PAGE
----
Long before Caitlyn Jenner was a household name receiving courage awards from ESPN, the Worldwide Leader was caught up in a bit different transgender conversation; that of Essay Anne Vanderbilt, also known as “Dr. V.”
As the story goes, a writer for Grantland named Caleb Hannan worked on a story on Dr. V for more than half a calendar year, initially enthralled with a purported “magic putter” Vanderbilt had invented, but ultimately focusing more on who Vanderbilt was as a person, leading to the story of Vanderbilt’s questionable business practices and — the real meat of the story — the fact that Vanderbilt was once a man.
Hannan used that knowledge in an attempt to leverage a better story out of Dr. V, going so far as to out her to at least one of the magic putter’s investors. The story, published in early 2014 by Grantland, is one of the most polarizing pieces of investigative reporting in the short-yet-robust history of the internet. There were many well-respected journalists who praised the article for its depth, lauding Hannan — an otherwise anonymous scribe before and after that piece — for his storytelling. There were others who were appalled, especially after reading that Dr. V subsequently committed suicide amidst the pressure the author had allegedly applied.
A transgender woman killed herself and if it was in some part because of the pressure a writer working for Grantland, how in the hell was Grantland still publishing that article? How was Grantland using the suicide and questions around it as part of the narrative journey of the author? Regardless of the dogged nature of the reporting, a line was crossed, perhaps several lines, and it was anyone’s guess why more heads didn’t roll at Grantland at the time.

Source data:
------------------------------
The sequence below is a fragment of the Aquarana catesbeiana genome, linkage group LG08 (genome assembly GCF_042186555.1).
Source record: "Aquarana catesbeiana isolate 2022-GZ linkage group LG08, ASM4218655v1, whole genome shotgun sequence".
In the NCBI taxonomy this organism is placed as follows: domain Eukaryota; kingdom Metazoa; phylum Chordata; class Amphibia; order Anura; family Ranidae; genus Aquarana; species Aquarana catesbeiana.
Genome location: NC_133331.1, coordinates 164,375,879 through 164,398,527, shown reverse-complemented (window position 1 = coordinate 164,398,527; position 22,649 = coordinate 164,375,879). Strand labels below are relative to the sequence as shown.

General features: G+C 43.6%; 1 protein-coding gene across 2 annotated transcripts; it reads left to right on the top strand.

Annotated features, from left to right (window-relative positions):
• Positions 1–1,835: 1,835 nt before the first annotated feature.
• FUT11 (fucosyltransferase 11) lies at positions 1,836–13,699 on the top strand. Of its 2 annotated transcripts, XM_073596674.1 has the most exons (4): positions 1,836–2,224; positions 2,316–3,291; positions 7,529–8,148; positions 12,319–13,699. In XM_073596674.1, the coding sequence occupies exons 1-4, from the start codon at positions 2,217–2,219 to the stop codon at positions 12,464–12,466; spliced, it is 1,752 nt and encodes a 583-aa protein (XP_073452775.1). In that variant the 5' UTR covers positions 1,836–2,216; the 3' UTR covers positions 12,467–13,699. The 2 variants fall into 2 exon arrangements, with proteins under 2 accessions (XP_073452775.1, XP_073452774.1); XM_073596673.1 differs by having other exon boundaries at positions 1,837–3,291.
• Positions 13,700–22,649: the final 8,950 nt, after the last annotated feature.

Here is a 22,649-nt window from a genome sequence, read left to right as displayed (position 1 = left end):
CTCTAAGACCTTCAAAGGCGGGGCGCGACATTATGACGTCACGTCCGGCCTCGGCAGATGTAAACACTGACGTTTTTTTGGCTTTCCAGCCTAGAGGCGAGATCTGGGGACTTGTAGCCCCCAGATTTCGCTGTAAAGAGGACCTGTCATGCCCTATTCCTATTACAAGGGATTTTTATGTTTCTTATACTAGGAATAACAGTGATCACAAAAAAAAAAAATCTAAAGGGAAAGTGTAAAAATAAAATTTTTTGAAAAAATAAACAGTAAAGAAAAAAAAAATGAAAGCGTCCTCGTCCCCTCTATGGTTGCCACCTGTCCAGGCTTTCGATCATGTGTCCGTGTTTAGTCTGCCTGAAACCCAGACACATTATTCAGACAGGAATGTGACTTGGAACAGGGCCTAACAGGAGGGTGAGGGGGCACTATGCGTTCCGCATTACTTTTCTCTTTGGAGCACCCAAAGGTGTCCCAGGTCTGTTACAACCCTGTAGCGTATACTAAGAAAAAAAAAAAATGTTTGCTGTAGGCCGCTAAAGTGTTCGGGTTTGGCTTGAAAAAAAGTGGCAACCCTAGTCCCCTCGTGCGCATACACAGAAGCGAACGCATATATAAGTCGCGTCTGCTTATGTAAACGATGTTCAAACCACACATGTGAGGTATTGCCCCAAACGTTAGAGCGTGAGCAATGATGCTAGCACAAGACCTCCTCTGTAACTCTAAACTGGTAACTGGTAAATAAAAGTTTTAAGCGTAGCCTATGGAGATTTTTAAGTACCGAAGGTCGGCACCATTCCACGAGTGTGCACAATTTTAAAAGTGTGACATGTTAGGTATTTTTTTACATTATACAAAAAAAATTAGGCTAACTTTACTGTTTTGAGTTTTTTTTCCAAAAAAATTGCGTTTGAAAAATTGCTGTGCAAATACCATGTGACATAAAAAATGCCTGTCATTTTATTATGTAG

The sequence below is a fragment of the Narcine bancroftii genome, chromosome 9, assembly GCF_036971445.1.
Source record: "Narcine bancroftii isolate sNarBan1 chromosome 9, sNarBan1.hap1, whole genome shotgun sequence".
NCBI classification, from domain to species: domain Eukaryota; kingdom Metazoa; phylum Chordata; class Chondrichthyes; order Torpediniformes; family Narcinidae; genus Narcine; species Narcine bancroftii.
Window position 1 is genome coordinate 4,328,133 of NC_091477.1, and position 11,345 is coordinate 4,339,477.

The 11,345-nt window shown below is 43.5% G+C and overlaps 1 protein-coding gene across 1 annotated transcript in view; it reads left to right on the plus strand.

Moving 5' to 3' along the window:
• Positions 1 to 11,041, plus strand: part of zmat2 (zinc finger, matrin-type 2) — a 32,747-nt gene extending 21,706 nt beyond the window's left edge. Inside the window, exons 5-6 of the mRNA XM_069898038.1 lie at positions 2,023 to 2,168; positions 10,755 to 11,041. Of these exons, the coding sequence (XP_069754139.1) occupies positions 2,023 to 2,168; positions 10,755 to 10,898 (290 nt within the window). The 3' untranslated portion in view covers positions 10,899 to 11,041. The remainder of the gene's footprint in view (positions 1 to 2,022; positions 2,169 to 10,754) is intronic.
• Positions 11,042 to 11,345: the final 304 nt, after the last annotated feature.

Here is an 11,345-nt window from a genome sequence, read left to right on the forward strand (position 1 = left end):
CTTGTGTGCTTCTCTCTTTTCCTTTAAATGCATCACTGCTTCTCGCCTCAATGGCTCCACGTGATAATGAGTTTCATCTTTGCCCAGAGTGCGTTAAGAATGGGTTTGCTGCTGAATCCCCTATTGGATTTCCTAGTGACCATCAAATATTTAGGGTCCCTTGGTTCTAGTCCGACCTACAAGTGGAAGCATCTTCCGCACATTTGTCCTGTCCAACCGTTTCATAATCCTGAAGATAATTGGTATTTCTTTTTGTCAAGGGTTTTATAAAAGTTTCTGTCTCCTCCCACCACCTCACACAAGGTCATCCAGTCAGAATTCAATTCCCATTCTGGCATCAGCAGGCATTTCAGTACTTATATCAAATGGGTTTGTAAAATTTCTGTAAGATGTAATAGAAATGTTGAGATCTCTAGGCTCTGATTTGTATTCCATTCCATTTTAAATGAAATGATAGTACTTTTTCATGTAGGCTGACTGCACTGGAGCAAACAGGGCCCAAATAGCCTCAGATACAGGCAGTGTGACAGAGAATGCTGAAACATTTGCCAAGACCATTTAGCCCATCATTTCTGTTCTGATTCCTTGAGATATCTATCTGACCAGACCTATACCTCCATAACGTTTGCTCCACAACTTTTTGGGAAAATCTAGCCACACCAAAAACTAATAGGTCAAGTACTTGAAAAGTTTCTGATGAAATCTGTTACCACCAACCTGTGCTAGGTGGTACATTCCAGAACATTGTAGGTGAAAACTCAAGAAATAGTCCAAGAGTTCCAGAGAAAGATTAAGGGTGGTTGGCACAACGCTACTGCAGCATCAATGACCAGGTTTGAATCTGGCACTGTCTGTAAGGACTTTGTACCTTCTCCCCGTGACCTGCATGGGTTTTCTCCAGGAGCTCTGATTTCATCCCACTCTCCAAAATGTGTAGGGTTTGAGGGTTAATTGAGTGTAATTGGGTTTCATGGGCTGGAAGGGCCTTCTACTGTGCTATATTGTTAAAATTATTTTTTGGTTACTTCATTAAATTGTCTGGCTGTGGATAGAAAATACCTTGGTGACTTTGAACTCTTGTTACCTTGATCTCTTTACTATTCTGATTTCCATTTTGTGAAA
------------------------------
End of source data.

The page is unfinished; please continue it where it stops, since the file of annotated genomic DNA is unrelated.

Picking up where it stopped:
Hannan appeared at the Mayborn journalism conference in Texas this past weekend on a panel called “Anatomy of an Error” to discuss, for the first time, the thoughts behind publishing the story. From Longreads.com:
Speaking in a room filled with hundreds of journalists, Hannan was both extremely self-critical and at times emotional as he went through the chronology of reporting and editing for the piece.
Late in the process of vetting the story, Hannan said he was contacted by one of Grantland’s freelance fact-checkers, who raised concerns about the story—the first time anyone other than his wife had voiced those concerns. “Some of the first words out of her mouth were, ‘There’s a chance this woman is going to hurt herself,’ and I said, ‘I know and I’m scared shitless, and I don’t know what to do,’ and she said, ‘Okay I just want to make sure I said that.’ And that’s a conversation I immediately should have taken to my editor, but I didn’t.”
Hannan wrote a story that got rejected several times, leading him to presumably push far beyond the point of journalistic boundaries by outing his subject to business associates and one of his fact-checkers mentions that she thinks the subject could hurt herself and he didn’t take those concerns to his editor?!?
Then — THEN — the subject does exactly that, going far beyond the simple notion of hurting herself to the can’t-throw-a-bandage-on-that-one level of killing herself and still the thought never came to Hannan to spike the story and, I don’t know, start a knitting blog where nobody is going to die?
Why not, he was asked.
“I don’t know.”